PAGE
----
Nicolson's own prose is eccentric; he shows a marked partiality for the "beautiful" word "irenic", which, by the end of the volume, we know to be connected with Greek peace rather than Roman wrath. But he writes well enough of the majestic cadences of the Authorised Version, and of the manner of their composition, which involved testing by ear as well as by eye. "Endless conversation and consultation," he tells us, "flowed across the final judging committee." He offers a vivid picture of this disparate group of scholars meeting, talking, comparing notes and reading aloud together. He pays respect to the one-man monument of Tyndale and to the Geneva Bible, and quotes some of the celebrated improvements of musical enrichment in the King James, but he also acknowledges that the King James is full of phrases that were archaic even when they were introduced. The age, he said, had "word inflation built into it": the sermons of Lancelot Andrewes were wordy and contorted, saying much about little, and he describes a general Jacobean tendency towards adding phrases for sound not sense. No wonder, then, that another committee was eventually appointed in 1947 to work on the New English Bible, a translation which is generally derided by the literary world, but is nevertheless not without merit.
It all depends on what you think the Bible is for. The King James Bible is held in special reverence by many who have little or no religious faith, but who find its resonances dignified and comforting. Like Shakespeare, it sounds well. But is it to be relied upon? We will all have our own testing places: I happened to look up the deeply familiar 23rd Psalm, which in King James ends with the reassurance that "I will dwell in the house of the Lord for ever". Spurred by Nicolson, I checked this in the earlier Geneva Bible, which promises only that "I shall remain a long season in the house of the Lord". This seeming a somewhat different proposition, I took myself to the NEB, which tells me that I will dwell in the Lord's house "my whole life long". This did not make things much clearer. Which life? This life, or the afterlife? It is all very confusing. There is, in theory, though not perhaps in practice, a big difference between "a long season" and "for ever" and "my whole life long". It is true that "for ever" sounds much, much better, just as it is grander to say "Greater love hath no man than this, that a man lay down his life for his friends" than to say "Greater love than this hath no man, than that a man bestow his life for his friends." But can we trust the Lord to be our shepherd? What kind of contract is on offer here?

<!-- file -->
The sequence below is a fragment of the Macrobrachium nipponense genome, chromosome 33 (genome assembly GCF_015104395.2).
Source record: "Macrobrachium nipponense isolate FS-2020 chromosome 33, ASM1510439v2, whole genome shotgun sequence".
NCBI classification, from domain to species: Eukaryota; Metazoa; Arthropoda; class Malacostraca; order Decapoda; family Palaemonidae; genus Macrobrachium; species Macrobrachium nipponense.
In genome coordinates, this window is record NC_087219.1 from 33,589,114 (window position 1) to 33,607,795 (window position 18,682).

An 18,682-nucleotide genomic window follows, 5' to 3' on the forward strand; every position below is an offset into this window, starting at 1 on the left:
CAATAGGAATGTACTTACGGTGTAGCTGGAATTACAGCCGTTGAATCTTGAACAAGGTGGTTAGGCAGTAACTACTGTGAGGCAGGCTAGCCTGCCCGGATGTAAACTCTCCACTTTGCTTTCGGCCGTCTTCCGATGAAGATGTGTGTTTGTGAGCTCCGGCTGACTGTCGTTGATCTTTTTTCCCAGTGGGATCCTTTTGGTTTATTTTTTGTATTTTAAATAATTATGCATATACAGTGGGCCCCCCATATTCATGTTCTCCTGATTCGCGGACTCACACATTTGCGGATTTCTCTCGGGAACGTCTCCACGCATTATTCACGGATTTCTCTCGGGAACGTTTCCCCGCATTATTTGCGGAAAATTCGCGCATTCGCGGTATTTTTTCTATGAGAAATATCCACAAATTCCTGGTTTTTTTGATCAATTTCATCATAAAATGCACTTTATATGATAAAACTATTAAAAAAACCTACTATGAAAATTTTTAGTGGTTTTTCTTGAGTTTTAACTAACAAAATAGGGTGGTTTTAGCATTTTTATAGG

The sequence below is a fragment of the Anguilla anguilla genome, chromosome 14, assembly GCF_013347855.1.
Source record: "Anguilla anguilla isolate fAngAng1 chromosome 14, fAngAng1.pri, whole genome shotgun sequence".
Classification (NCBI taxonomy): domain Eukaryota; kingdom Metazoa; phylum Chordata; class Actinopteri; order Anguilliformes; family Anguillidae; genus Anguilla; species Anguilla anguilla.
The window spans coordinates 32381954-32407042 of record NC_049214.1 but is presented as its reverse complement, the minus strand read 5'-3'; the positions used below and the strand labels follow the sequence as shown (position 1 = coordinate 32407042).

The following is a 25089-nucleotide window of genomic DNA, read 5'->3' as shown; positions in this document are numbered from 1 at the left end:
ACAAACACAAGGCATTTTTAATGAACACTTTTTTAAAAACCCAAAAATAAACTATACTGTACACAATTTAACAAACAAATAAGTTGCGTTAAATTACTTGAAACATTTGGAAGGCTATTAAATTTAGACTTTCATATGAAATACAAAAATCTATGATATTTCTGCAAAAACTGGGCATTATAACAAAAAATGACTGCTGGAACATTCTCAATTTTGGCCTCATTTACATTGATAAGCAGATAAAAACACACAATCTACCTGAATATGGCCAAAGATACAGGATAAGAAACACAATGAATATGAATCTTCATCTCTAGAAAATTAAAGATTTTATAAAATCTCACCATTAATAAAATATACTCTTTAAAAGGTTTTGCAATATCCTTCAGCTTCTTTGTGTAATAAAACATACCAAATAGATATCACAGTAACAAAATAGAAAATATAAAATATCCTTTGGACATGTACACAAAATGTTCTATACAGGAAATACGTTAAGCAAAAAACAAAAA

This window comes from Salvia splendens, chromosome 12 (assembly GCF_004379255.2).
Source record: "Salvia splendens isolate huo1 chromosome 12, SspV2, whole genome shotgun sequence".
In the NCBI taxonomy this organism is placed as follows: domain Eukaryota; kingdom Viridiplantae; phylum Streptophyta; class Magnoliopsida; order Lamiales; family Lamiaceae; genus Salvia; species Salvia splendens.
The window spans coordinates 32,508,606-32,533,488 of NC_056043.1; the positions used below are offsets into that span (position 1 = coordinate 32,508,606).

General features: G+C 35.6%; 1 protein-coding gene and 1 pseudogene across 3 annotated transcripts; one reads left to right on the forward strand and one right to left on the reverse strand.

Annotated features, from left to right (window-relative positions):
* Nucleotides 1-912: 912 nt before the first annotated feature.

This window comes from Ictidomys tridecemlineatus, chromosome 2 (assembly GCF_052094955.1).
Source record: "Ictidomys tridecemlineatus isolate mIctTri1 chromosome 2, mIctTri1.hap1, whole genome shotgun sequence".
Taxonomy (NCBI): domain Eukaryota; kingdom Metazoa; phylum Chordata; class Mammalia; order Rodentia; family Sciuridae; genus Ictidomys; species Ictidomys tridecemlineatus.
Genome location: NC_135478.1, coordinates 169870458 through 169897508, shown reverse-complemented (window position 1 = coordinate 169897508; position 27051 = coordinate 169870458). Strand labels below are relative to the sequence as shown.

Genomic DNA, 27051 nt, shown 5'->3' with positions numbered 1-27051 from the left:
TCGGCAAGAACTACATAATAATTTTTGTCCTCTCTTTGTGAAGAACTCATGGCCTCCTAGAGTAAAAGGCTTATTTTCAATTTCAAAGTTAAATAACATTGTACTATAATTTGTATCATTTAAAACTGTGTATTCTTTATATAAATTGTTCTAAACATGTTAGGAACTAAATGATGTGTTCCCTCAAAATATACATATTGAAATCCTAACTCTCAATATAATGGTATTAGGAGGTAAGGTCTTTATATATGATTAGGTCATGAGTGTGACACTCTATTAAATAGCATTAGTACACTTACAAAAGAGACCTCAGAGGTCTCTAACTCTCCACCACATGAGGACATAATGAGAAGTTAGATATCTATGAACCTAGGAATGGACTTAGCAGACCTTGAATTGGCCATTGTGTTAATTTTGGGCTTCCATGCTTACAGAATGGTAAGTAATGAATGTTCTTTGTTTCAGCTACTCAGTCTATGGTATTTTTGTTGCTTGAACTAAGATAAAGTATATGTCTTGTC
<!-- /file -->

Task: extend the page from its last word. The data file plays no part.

Nicolson takes one back to the Bible with a fresh eye and ear, which is not easily done these days. He is also a fine narrator, and saves his best moment until the last page. It would be wrong to reveal his moving and magnificent denouement, but not improper to divulge that, in true Nicolson style, his quest ends not in a committee room, but in a graveyard on the west coast of Harris, in the Outer Hebrides. Once more, he makes the reader long to follow in his footsteps.
Margaret Drabble's latest novel, The Seven Sisters, is out in paperback from Penguin on 5 June